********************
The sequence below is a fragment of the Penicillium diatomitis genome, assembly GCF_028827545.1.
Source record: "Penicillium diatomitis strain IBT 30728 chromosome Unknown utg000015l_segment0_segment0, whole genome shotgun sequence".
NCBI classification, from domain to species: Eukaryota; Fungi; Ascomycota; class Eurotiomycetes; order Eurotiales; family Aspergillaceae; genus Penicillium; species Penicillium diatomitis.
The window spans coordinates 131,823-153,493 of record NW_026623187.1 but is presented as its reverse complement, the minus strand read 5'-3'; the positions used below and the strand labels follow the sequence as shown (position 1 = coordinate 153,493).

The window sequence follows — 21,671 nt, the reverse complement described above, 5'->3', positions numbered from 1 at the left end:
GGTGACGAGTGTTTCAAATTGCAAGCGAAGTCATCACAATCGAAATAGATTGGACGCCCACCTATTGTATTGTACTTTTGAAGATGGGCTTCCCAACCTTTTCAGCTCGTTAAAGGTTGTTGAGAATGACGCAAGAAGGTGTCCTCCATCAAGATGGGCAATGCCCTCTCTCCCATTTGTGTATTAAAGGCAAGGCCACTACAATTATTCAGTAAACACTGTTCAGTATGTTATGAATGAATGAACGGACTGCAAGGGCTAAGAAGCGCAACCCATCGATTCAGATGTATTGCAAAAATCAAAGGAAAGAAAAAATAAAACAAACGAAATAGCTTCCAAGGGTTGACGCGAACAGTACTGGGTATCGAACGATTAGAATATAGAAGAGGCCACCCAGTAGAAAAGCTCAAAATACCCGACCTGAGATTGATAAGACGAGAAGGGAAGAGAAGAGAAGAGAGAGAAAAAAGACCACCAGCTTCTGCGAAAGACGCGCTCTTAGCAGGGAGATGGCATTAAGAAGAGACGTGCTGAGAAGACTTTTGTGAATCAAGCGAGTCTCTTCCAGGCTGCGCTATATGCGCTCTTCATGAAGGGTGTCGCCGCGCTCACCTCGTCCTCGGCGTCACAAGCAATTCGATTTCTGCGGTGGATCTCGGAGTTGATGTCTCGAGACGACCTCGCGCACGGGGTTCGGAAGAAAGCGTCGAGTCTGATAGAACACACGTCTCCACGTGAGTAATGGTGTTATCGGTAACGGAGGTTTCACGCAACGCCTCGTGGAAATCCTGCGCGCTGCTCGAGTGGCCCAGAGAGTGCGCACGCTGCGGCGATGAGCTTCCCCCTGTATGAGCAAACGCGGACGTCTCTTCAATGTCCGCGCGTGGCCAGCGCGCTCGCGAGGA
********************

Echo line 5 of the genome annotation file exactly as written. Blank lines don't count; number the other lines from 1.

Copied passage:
The window sequence follows — 21,671 nt, the reverse complement described above, 5'->3', positions numbered from 1 at the left end: